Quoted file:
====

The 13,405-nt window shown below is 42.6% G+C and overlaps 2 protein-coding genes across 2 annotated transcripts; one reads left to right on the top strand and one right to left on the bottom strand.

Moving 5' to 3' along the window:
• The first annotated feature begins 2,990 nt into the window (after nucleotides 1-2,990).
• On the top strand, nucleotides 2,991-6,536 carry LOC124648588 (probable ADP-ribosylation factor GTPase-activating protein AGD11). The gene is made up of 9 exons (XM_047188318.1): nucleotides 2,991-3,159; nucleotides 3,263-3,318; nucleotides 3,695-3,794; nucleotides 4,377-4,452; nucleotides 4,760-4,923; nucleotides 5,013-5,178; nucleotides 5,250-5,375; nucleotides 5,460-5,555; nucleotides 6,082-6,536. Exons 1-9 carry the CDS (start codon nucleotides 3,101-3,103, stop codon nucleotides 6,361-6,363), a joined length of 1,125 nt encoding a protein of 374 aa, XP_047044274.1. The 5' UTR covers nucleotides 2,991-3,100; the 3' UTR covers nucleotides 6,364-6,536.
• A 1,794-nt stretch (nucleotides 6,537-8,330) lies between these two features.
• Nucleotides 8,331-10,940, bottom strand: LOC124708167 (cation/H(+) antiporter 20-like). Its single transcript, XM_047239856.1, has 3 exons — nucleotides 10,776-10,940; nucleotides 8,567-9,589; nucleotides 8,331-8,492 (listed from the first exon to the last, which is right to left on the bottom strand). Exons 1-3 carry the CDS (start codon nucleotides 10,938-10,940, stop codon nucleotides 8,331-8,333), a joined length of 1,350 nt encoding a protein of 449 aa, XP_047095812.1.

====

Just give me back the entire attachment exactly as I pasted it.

The 13,405-nt window shown below is 42.6% G+C and overlaps 2 protein-coding genes across 2 annotated transcripts; one reads left to right on the top strand and one right to left on the bottom strand.

Moving 5' to 3' along the window:
• The first annotated feature begins 2,990 nt into the window (after nucleotides 1-2,990).
• On the top strand, nucleotides 2,991-6,536 carry LOC124648588 (probable ADP-ribosylation factor GTPase-activating protein AGD11). The gene is made up of 9 exons (XM_047188318.1): nucleotides 2,991-3,159; nucleotides 3,263-3,318; nucleotides 3,695-3,794; nucleotides 4,377-4,452; nucleotides 4,760-4,923; nucleotides 5,013-5,178; nucleotides 5,250-5,375; nucleotides 5,460-5,555; nucleotides 6,082-6,536. Exons 1-9 carry the CDS (start codon nucleotides 3,101-3,103, stop codon nucleotides 6,361-6,363), a joined length of 1,125 nt encoding a protein of 374 aa, XP_047044274.1. The 5' UTR covers nucleotides 2,991-3,100; the 3' UTR covers nucleotides 6,364-6,536.
• A 1,794-nt stretch (nucleotides 6,537-8,330) lies between these two features.
• Nucleotides 8,331-10,940, bottom strand: LOC124708167 (cation/H(+) antiporter 20-like). Its single transcript, XM_047239856.1, has 3 exons — nucleotides 10,776-10,940; nucleotides 8,567-9,589; nucleotides 8,331-8,492 (listed from the first exon to the last, which is right to left on the bottom strand). Exons 1-3 carry the CDS (start codon nucleotides 10,938-10,940, stop codon nucleotides 8,331-8,333), a joined length of 1,350 nt encoding a protein of 449 aa, XP_047095812.1.